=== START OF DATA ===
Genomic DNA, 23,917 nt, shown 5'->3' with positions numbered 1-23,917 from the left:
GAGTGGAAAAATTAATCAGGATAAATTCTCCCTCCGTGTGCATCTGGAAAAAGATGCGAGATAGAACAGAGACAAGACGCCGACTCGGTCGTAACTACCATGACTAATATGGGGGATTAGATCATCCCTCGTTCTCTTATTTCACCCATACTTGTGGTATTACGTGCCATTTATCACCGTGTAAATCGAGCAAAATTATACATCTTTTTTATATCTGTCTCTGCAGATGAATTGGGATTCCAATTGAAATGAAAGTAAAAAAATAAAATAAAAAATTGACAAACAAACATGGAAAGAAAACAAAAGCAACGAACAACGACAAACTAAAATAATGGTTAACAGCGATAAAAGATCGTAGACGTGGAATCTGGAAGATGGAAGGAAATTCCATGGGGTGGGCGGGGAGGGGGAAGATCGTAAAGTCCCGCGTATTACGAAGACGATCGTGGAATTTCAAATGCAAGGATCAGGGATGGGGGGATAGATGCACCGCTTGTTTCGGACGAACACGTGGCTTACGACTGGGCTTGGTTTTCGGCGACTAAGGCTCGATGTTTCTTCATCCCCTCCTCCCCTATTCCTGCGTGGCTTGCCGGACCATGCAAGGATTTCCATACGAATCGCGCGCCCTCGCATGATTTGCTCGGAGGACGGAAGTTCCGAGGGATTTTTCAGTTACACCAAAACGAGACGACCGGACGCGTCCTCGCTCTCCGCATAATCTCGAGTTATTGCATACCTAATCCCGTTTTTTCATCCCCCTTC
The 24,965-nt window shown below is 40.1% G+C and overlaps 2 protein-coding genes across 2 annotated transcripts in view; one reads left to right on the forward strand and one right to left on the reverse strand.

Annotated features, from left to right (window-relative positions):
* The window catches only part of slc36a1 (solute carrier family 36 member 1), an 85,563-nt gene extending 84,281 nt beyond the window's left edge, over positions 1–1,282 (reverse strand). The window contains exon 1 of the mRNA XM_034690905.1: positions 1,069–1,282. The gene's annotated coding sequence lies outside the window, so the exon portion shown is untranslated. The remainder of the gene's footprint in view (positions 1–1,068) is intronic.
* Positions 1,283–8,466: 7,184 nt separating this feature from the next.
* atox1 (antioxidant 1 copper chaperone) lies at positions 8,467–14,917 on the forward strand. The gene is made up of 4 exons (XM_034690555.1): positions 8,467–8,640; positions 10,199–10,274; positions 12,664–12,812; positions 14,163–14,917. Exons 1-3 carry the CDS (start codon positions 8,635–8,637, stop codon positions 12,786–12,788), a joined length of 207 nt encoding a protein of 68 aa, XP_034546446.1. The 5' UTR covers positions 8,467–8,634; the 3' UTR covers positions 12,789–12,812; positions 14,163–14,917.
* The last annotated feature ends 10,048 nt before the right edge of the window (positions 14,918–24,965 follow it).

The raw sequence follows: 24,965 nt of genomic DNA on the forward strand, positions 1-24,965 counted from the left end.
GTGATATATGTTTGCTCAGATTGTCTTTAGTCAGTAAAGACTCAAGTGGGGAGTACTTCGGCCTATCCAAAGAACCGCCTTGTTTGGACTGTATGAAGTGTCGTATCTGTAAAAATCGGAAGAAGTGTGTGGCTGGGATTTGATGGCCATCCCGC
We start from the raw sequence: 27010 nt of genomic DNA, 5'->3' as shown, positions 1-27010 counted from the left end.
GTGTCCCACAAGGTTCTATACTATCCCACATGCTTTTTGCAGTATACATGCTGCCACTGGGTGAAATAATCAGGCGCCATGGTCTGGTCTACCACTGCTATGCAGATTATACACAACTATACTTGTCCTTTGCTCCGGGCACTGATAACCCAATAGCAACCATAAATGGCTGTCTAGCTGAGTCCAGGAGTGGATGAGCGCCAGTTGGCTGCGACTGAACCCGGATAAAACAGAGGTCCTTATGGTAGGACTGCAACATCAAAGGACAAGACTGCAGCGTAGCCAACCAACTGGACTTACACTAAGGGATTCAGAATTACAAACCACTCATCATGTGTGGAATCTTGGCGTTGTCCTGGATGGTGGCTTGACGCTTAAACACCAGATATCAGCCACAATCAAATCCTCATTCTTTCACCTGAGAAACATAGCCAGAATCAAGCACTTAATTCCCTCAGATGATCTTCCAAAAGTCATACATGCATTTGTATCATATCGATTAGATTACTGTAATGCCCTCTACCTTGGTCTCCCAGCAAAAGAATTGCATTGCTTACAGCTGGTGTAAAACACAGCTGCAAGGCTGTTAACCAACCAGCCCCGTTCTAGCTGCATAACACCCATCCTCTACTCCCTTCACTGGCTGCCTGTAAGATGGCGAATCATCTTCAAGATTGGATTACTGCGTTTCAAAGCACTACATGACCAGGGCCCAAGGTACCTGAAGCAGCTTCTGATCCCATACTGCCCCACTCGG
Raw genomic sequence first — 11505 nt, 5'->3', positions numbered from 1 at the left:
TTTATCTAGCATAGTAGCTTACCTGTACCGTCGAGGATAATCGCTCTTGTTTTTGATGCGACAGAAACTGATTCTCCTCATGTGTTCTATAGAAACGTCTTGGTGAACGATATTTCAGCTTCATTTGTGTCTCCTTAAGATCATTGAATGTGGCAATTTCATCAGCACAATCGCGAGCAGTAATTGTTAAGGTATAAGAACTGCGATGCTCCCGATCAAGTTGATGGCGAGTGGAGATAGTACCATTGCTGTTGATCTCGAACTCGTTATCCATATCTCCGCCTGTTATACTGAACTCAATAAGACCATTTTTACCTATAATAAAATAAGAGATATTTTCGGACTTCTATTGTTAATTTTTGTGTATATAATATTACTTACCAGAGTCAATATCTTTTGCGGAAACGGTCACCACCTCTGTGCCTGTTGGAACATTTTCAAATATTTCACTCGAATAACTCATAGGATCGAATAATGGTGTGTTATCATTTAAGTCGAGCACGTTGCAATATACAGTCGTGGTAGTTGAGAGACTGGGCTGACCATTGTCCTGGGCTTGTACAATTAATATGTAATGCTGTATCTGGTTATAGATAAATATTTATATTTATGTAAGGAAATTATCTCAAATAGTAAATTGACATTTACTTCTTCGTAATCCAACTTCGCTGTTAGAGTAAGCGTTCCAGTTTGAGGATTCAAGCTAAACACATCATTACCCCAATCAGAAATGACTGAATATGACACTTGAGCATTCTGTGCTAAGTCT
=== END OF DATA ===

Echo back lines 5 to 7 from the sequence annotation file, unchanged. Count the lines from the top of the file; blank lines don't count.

* The window catches only part of slc36a1 (solute carrier family 36 member 1), an 85,563-nt gene extending 84,281 nt beyond the window's left edge, over positions 1–1,282 (reverse strand). The window contains exon 1 of the mRNA XM_034690905.1: positions 1,069–1,282. The gene's annotated coding sequence lies outside the window, so the exon portion shown is untranslated. The remainder of the gene's footprint in view (positions 1–1,068) is intronic.
* Positions 1,283–8,466: 7,184 nt separating this feature from the next.
* atox1 (antioxidant 1 copper chaperone) lies at positions 8,467–14,917 on the forward strand. The gene is made up of 4 exons (XM_034690555.1): positions 8,467–8,640; positions 10,199–10,274; positions 12,664–12,812; positions 14,163–14,917. Exons 1-3 carry the CDS (start codon positions 8,635–8,637, stop codon positions 12,786–12,788), a joined length of 207 nt encoding a protein of 68 aa, XP_034546446.1. The 5' UTR covers positions 8,467–8,634; the 3' UTR covers positions 12,789–12,812; positions 14,163–14,917.